What do people’s tastes in books tell us about their personalities? More specifically, what can we learn about people’s personalities from their preference for philosophy books? A team of researchers from Disney Research and the Singapore Ministry of Defense (what a combination!) used self-reported personality data from Facebook and user-supplied book-genre tags from Goodreads to try to find this out.
For personality, they used the “Big Five” model, which looks at degrees of extraversion, agreeableness, openness, neuroticism and conscientiousness.
They found that books tagged “philosophy” were associated with a greater degree of openness and a lesser degree of neuroticism.
Note that books in this tag are not just academic philosophy books, but include books in the following categories: philosophical novel, spirituality and religion, science and technology, philosophy and psychology, Arabic books, politics and economics, among others.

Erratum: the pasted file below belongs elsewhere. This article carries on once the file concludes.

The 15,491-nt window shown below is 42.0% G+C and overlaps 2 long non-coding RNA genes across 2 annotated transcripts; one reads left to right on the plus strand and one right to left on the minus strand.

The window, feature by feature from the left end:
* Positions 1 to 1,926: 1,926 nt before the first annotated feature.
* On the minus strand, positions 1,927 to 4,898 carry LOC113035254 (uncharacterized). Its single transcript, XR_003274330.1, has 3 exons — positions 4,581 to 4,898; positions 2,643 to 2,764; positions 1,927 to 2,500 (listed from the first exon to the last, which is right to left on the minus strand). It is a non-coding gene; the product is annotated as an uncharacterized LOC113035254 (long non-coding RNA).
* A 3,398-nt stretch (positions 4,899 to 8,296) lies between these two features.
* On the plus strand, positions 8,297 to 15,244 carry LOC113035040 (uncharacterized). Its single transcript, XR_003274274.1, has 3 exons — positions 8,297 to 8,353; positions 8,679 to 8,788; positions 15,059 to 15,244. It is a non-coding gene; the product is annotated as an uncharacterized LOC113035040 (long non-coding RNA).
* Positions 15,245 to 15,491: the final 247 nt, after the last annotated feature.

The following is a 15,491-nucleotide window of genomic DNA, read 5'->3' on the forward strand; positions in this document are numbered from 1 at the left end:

The following chart shows where philosophy is in terms of openness and conscientiousness.
An earlier study about personalities and college majors, by psychologist Anna Vedel, found that “Arts/Humanities” majors, as a group, scored higher than other groups on openness and neuroticism, high on agreeableness, low on extraversion, and consistently lower on conscientiousness. However, a closer look at the data from that study suggested that philosophy majors are less neurotic than Arts/Humanities majors as a whole. (Whether majoring in philosophy is correlated with a preference for books tagged “philosophy” in the book genre and personality study is unknown.)
The paper, “Predicting Personality from Book Preferences with User-Generated Content Labels,” by Ng Annalyn, Maarten W. Bos, Leonid Sigal, and Boyang Li, is forthcoming at IEEE Transactions on Affective Computing.